Mumbo-jumbo’s survival instinct

Colin MacCabe
1 February 2005

The paperback publication of Francis Wheen’s How Mumbo-Jumbo conquered the world allows the possibility of reflecting on one of the most amusing and informative of recent books. Wheen is that very unusual thing, a journalist who is also a real scholar, and a writer who is not afraid to think. His biography of Karl Marx combined wide-reaching scholarship with faultless prose to provide an enduring portrait of the author of Das Kapital. Mumbo-Jumbo, which aspires to analyse the intellectual Zeitgeist of the last generation – from self-help to modern management, from post-structuralism to the weightless economy – gives him a large canvas on which to execute some savage portraits.

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The very best part of the book is an account of the speculative bubble of the late 1990s where the positive thinking of the self-help books, the meretricious inanities of modern management and the wishful thinking of those trying to get rich quick came together in an orgy of stupidity which Wheen savours expertly.

His tracing of the rise and fall of Enron is a masterpiece which includes as one of its subplots the way in which that company purchased the favours of Britain’s ruling Labour party for the trifling sum of £27,500. Indeed, one of the major miracles of this book is to make Tony Blair and “New Labour” look even more stupid and venal than one thought possible. I confess I was simply unaware that Blair had defended the teaching of “creationism” on the grounds that “in the end, a more diverse school system will deliver better results for our children”.

But if Wheen is right to throw up his hand in despair at the unthinking relativism which is now the orthodoxy at every level of education from primary school to university, it is not clear that his analysis is as acute as his description. Wheen starts his book with the coming to power of two apostles of unreason: Margaret Thatcher and the Ayatollah Khomeini, but it is very difficult indeed to align Thatcher’s monetarism and Khomeini’s brand of fundamentalist Islam in the assault on notions of objective truth. Both the mad mullah and the mad housewife had no truck with relativism of any kind.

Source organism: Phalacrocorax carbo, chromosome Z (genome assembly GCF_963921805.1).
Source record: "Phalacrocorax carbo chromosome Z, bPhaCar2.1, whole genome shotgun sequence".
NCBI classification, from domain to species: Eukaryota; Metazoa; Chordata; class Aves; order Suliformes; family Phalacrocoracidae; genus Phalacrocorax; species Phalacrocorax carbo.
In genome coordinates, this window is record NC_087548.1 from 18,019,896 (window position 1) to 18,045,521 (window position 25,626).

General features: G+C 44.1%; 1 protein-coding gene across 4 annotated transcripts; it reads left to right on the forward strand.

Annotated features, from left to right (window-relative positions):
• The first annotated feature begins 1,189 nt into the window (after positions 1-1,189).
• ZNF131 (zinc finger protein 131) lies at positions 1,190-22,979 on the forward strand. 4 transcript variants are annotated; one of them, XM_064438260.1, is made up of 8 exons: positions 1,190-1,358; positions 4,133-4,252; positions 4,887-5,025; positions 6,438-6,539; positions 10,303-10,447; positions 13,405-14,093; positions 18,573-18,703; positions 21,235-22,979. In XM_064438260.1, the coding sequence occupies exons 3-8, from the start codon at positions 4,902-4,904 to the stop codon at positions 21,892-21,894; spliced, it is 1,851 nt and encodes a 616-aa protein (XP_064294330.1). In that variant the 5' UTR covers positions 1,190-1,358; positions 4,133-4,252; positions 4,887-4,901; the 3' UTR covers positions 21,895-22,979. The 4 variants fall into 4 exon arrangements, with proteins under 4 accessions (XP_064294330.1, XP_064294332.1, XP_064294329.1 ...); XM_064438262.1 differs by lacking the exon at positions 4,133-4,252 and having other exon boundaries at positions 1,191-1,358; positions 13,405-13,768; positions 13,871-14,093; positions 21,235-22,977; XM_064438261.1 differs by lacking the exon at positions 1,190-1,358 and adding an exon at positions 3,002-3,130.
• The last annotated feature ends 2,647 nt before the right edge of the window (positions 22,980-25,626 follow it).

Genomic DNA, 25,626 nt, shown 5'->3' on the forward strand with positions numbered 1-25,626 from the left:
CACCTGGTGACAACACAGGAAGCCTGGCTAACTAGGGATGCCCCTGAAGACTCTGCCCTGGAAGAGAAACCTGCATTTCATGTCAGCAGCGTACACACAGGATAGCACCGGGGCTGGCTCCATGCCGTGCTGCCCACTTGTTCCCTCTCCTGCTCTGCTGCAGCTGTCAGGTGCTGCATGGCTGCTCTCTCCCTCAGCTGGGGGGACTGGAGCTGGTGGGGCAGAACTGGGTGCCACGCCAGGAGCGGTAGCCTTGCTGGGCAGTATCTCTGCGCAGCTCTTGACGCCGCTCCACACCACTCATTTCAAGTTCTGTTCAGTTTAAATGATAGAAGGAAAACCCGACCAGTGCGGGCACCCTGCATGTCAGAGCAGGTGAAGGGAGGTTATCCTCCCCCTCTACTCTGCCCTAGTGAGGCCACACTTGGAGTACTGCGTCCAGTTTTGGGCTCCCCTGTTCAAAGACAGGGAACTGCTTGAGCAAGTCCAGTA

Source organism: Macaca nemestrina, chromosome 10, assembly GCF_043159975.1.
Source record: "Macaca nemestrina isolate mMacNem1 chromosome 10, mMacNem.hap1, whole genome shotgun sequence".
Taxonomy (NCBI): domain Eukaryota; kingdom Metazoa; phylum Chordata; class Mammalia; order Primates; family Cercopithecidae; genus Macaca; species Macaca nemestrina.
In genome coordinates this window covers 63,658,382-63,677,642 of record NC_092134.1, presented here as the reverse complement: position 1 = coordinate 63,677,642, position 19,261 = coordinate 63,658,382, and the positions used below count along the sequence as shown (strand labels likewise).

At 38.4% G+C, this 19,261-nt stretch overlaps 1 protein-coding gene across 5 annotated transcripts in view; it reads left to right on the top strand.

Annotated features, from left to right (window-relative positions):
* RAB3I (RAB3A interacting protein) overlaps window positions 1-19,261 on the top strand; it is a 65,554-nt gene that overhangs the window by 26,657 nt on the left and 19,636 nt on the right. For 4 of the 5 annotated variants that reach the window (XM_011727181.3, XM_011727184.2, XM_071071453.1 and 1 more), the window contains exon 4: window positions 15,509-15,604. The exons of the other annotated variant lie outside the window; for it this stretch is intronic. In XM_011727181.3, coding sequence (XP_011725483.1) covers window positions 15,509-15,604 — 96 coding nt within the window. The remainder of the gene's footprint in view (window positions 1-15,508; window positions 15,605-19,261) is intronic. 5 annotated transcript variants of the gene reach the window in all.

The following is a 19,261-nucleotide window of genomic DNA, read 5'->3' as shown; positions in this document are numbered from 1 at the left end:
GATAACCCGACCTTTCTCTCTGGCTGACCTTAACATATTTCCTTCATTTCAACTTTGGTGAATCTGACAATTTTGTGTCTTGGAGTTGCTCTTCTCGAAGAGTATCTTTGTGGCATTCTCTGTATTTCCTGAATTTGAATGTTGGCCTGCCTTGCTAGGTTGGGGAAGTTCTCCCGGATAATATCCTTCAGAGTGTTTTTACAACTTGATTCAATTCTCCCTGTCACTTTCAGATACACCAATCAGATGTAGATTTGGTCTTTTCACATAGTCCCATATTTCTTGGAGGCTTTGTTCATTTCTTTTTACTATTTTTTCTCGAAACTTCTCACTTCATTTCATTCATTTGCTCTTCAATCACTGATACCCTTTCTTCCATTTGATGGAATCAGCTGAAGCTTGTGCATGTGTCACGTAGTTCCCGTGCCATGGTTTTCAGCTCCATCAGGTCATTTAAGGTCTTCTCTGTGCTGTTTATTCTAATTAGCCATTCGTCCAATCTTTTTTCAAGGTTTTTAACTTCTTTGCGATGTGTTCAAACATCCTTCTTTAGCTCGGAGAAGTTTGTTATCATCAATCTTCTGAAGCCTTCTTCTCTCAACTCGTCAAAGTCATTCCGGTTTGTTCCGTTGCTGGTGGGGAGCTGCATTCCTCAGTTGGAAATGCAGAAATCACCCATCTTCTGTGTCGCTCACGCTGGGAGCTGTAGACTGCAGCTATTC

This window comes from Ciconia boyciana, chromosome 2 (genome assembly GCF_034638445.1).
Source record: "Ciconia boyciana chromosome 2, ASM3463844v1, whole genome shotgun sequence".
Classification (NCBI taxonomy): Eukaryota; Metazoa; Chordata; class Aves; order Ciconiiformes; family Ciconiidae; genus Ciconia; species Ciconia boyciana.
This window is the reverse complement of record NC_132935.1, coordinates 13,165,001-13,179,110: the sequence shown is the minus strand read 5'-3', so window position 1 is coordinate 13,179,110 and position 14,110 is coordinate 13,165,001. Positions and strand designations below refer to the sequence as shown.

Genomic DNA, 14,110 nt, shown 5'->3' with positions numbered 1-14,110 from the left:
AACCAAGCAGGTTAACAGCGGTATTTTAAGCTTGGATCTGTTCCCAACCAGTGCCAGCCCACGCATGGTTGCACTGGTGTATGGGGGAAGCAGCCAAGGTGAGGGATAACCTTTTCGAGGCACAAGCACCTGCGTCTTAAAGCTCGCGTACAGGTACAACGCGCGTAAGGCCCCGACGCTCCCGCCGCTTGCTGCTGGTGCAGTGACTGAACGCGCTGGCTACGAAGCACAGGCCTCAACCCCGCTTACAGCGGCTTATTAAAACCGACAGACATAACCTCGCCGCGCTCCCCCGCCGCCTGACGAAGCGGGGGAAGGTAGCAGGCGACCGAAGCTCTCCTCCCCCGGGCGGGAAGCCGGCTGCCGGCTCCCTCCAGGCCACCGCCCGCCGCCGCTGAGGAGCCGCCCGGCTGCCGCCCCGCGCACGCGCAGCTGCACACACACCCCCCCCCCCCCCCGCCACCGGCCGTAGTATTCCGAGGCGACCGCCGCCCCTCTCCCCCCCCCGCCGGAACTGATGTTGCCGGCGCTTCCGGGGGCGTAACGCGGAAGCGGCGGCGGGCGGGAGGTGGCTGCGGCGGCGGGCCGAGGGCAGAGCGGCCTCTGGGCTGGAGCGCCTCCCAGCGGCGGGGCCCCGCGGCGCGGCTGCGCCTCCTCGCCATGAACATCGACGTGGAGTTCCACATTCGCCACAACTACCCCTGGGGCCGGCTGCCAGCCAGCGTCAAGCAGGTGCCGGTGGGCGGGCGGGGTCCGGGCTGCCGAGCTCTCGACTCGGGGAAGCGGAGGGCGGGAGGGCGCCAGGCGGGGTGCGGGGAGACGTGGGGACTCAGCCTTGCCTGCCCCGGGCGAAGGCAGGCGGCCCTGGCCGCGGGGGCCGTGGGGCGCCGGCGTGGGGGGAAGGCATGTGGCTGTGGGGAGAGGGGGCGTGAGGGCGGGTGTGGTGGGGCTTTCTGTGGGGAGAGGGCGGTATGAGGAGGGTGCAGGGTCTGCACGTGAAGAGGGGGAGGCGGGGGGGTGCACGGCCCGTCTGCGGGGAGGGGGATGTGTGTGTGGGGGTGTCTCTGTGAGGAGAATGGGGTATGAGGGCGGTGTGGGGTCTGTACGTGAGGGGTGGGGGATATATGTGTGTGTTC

More important, their ideologies only really make sense within much more specific histories than Wheen’s thesis allows. The appeal of Khomeini’s Islam is impossible to understand outside the context of a middle east in which all leftist alternatives to the status quo, be they social democratic or communist, had been eliminated by the United States or its proxies. The appeal of Thatcher’s monetarism only makes sense as part of a deliberate and very conscious strategy to undo the post-1945 consensual social settlement in Britain and to shift the class struggle onto terrain much more favourable to capital.

Indeed, if one really wants to talk about the problems of the Enlightenment project – which is how Wheen frames his discussion – does the “sleep of reason” not start far earlier than 1979, with the carnage of the first world war or the hideously irrational crime of the Judeocide?

Time and time again, Wheen describes the crazy and ridiculous world that we inhabit with an accuracy of report that is not matched by the level of his diagnoses or cures. Self-help books, which sell more copies than any other genre throughout the world, provide endless opportunities for the Wheen treatment of meaningless quotation juxtaposed with meaningful insights into the financial world of their authors. Wheen’s attitude seems to be that when you’ve extracted a suitably loopy and meaningless quotation and exposed the venality of the authors, there is little more that is left to be said.

Philosophers and charlatans

The real problem however is why people read such obvious rubbish by such obvious phonies, and here Wheen’s attitude seems to be that a good intellectual cold bath plus a certain amount of running around on the rugby field of rational controversy will deliver a rational universe. Self-help books, however, have a long history in conduct manuals, and the desire to find written authority for how we lead our lives seems to have long outlived a fixed system of religious belief. It is here that Wheen’s thesis seems at its most problematic. In the Manichean world of this book, rationality and good sense ruled the world until, in 1979, irrationality broke out all over. But self-help manuals – as indeed all other manner of irrational beliefs have being going for centuries. If you take society as a whole, the Enlightenment never enjoyed the kind of unquestioned supremacy that Wheen asserts.

Wheen might reply that what has changed is that humanities and social science departments in the universities now spout a lunatic relativism that marks a departure from previous decades and which licenses all this unofficial knowledge in an unprecedented way. Wheen’s argument has some merit in that an unthought and unexamined relativism is the philosophy of choice of huge numbers of university teachers in a manner that is indeed genuinely new. But opposing this with a brisk, common-sense empiricism, however funny, is not intellectually very convincing.